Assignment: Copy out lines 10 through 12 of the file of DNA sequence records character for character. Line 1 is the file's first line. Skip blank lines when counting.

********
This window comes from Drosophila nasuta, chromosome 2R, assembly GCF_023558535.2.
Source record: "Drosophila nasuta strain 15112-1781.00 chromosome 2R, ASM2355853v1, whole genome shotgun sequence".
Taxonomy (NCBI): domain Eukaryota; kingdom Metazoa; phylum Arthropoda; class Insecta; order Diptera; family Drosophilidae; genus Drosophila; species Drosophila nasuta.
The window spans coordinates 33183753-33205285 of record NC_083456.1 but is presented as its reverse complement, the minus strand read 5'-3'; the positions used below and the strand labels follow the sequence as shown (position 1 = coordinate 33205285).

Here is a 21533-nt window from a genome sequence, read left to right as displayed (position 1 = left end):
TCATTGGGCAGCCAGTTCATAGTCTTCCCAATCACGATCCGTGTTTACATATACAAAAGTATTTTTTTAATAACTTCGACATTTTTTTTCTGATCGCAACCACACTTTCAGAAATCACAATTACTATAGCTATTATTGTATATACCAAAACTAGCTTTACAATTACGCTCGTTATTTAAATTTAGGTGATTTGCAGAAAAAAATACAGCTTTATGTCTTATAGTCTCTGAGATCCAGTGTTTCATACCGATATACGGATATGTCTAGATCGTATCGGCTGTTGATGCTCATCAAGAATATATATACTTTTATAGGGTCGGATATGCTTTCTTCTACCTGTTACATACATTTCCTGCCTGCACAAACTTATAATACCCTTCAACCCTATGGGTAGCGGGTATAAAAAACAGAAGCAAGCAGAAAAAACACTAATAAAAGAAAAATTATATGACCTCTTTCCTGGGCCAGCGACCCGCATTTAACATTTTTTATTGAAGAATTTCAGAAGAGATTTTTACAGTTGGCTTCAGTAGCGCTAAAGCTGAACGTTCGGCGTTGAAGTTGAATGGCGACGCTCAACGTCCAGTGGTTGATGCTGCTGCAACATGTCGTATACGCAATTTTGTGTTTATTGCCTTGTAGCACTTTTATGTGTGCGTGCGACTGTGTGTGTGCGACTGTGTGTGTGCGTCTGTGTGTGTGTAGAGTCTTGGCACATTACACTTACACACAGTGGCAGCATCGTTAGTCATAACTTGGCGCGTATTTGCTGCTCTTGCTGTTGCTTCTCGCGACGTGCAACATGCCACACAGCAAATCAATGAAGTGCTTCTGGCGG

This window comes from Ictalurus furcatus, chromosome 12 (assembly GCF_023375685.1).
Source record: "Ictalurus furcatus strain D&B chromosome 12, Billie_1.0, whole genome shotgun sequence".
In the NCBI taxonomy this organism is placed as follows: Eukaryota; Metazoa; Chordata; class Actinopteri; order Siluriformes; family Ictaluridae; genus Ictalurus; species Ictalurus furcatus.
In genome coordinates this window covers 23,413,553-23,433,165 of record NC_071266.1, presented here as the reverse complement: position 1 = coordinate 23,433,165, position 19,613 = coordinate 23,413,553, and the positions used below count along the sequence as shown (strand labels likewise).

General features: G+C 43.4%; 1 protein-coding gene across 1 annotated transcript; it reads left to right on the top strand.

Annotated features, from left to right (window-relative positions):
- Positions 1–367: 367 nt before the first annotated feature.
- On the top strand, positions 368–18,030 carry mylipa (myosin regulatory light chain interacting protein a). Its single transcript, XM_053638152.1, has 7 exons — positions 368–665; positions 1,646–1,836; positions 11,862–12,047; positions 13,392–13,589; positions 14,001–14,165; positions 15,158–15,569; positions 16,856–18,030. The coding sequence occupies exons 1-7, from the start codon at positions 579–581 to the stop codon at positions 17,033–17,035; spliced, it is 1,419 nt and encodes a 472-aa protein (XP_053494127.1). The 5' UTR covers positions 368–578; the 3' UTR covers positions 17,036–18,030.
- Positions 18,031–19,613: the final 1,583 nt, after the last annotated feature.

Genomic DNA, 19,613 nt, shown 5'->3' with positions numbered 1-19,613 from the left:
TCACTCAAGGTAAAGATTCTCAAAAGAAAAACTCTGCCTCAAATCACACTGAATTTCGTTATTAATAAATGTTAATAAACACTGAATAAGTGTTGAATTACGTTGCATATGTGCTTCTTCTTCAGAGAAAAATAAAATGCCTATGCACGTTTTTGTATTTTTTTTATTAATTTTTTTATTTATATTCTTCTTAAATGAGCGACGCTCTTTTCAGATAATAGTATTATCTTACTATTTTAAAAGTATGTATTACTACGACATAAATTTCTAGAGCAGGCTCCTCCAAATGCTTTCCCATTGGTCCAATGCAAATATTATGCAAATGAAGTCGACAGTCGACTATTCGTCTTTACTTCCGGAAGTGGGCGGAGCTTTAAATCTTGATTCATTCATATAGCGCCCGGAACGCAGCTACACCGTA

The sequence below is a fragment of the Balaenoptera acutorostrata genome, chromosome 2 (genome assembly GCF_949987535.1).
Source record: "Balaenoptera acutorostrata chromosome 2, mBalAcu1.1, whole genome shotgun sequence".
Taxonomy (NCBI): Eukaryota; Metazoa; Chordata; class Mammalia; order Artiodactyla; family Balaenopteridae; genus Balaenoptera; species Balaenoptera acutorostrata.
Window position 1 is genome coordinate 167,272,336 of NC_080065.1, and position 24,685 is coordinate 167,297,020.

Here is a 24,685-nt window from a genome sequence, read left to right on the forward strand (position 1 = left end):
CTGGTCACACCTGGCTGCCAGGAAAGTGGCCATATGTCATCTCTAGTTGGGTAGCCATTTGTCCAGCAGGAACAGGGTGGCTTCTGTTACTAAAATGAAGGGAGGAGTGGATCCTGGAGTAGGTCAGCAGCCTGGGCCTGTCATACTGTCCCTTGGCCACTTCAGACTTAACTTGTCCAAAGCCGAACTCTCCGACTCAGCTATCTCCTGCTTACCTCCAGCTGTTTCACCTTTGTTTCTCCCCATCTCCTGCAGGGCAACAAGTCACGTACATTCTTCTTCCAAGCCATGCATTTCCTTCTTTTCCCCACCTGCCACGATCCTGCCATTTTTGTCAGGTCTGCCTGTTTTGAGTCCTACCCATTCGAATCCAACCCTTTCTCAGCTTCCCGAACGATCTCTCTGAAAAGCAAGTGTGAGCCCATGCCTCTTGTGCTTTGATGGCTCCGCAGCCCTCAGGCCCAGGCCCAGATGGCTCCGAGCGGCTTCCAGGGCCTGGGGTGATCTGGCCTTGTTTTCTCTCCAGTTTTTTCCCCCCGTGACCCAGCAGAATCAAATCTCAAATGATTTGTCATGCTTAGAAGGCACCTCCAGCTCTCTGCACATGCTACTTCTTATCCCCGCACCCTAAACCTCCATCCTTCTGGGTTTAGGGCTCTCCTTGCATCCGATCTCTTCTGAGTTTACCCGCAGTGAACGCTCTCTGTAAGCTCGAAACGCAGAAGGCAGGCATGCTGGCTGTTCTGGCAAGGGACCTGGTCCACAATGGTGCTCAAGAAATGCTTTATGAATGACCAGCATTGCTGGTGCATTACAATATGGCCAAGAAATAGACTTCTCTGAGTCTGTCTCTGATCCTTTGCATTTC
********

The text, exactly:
In genome coordinates this window covers 23,413,553-23,433,165 of record NC_071266.1, presented here as the reverse complement: position 1 = coordinate 23,433,165, position 19,613 = coordinate 23,413,553, and the positions used below count along the sequence as shown (strand labels likewise).

General features: G+C 43.4%; 1 protein-coding gene across 1 annotated transcript; it reads left to right on the top strand.

Annotated features, from left to right (window-relative positions):